And so, rather than spin out endless hand-wringing in this post… rather than devoting myself to consoling you… rather than trying to find some silver lining… I’ll instead share this, a letter I sent to RBG on January 21, 2019. I’m glad I took the time to send this, although I have no way of knowing whether she ever received it or read it. I hope she did, though.
Be well, friends.
Dear Justice Ginsburg,
At the beginning of 2019, I set a goal of writing one letter per week to a dear friend to express gratitude for her friendship, and one letter per week to a hero to share my admiration and gratitude. This is my first ‘hero’ letter, and it only made sense that it come to you.
I am a longtime fan of your efforts to bring parity for women (and men) in legal and social realms. I’m hardly alone in my admiration of your work, of course, which only speaks to how broadly your efforts have rippled throughout the country and, indeed, the world. The first time I attended oral arguments as part of a college course in constitutional law (I attended GW), I was struck by how outnumbered you and Justice O’Connor were on the bench. It was 1997, so you were sitting on the far left end of the bench, and I was so impressed by your commanding presence on that high bench.
I am a political science professor at a community college now, and I’ve since been back to oral arguments whenever my schedule permits me to be in town on argument days. When it’s time to cover the courts in my introductory American government course, I share with my students the adventures I’ve had in attempting to secure a spot in the public gallery of the courtroom on argument days. I confess I take great delight in regaling my students with how much I’ve learned from the people who line up for one of those seats; lawyers who worked on court cases at lower levels, fathers bringing their daughters to the Court to see what it does; a newly minted patent lawyer who came to hear a patent & trademark case before beginning his job at the PTO the next day. I’ve benefitted as much from standing in line at the Court as I have in the courtroom. Well, ok, maybe not as much, but certainly a great deal!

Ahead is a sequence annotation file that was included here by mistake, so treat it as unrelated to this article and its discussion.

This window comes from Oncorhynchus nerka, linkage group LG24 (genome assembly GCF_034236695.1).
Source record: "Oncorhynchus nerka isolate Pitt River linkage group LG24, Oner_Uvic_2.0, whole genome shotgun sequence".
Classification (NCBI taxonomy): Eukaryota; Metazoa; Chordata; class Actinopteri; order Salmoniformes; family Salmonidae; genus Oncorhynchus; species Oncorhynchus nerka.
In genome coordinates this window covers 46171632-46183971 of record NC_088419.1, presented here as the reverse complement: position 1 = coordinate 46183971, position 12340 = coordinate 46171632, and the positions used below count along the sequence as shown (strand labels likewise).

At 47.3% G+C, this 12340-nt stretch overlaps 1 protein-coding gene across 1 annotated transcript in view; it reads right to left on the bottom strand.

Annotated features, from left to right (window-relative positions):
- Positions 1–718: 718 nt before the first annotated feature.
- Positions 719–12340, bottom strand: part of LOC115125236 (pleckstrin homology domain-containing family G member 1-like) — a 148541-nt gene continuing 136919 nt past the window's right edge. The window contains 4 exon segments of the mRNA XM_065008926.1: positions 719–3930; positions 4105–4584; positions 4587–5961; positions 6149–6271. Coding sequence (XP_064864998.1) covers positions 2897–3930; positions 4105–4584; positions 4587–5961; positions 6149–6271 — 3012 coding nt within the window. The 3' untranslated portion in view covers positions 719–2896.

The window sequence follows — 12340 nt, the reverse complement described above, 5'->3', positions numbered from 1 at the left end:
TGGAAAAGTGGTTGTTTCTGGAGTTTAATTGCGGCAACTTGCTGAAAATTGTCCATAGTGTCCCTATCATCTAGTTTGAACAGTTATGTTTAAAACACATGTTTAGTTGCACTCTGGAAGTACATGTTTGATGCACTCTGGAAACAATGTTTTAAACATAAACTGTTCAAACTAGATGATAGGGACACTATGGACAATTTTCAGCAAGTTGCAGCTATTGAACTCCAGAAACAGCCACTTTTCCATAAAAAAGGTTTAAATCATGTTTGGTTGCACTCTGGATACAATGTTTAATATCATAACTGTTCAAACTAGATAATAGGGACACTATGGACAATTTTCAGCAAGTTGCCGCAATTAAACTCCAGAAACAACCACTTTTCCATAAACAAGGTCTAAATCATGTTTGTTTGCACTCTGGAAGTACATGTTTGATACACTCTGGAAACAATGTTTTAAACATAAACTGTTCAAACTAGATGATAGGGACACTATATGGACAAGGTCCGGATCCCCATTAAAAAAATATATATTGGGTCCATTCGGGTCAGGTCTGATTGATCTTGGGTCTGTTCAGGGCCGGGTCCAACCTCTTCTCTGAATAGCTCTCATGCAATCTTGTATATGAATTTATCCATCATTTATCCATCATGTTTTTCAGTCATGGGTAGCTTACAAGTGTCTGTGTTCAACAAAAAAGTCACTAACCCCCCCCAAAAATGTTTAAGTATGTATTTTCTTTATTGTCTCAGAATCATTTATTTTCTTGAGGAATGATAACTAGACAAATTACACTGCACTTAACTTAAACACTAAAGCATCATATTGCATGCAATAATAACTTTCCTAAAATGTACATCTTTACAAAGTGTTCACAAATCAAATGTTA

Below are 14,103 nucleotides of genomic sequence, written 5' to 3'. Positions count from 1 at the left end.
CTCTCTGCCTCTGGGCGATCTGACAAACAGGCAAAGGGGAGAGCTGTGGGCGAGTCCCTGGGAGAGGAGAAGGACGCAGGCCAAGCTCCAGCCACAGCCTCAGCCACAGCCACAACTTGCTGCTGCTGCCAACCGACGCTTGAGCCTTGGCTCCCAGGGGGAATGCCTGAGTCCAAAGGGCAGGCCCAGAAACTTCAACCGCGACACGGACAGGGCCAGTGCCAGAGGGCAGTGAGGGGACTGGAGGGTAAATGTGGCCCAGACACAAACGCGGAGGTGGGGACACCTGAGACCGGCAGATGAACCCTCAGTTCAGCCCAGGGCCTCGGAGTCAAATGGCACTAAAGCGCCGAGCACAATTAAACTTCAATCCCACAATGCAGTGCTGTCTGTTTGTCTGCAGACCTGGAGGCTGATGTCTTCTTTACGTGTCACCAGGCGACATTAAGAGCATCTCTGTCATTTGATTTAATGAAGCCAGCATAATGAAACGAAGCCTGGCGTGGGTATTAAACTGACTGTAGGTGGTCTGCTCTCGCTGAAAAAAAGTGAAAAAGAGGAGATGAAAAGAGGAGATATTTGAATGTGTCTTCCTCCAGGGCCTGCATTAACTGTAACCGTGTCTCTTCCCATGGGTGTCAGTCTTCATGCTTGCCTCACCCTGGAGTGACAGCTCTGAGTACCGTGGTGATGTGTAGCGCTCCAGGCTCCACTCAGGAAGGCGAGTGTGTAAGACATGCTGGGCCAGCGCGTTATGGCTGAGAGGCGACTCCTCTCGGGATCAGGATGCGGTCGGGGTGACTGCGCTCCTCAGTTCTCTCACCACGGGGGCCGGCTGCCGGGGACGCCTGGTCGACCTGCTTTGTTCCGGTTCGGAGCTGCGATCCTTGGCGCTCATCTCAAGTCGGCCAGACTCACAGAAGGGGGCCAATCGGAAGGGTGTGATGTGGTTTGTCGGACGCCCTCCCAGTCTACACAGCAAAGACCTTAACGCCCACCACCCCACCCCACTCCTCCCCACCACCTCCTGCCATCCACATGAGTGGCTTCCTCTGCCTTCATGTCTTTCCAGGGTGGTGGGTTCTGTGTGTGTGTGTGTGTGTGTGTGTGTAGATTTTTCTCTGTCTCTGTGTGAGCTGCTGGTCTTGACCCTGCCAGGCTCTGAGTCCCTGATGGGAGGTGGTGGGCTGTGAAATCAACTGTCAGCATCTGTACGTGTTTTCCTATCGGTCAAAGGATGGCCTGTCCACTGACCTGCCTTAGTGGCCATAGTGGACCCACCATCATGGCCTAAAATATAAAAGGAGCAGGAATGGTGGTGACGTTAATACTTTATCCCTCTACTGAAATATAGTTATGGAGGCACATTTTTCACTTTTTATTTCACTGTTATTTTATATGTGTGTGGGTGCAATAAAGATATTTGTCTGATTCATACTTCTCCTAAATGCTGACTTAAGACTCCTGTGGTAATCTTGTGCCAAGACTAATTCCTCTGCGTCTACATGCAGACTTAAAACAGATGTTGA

I’m sure you’ve been told of the RBG action figures that FCTRY made. My admiration of and affection for you and your work is so notorious among my own friend circle that I was gifted two of them. I started an Instagram account called “road trip with Ruth,” where I occasionally post pictures of the places I go with the action figure in tow, and with messages of solidarity, action, and support. I wouldn’t call it the most unusual thing I’ve ever done, but it’s certainly one that brings me (and many others) a great deal of joy, a fact that belies just how much the women of this country respect you.
I wish you all the best as you serve our country with the distinction and tenacity you’ve always brought to the SCOTUS. You are a true American heroine, and I thank you for your service.
All the best,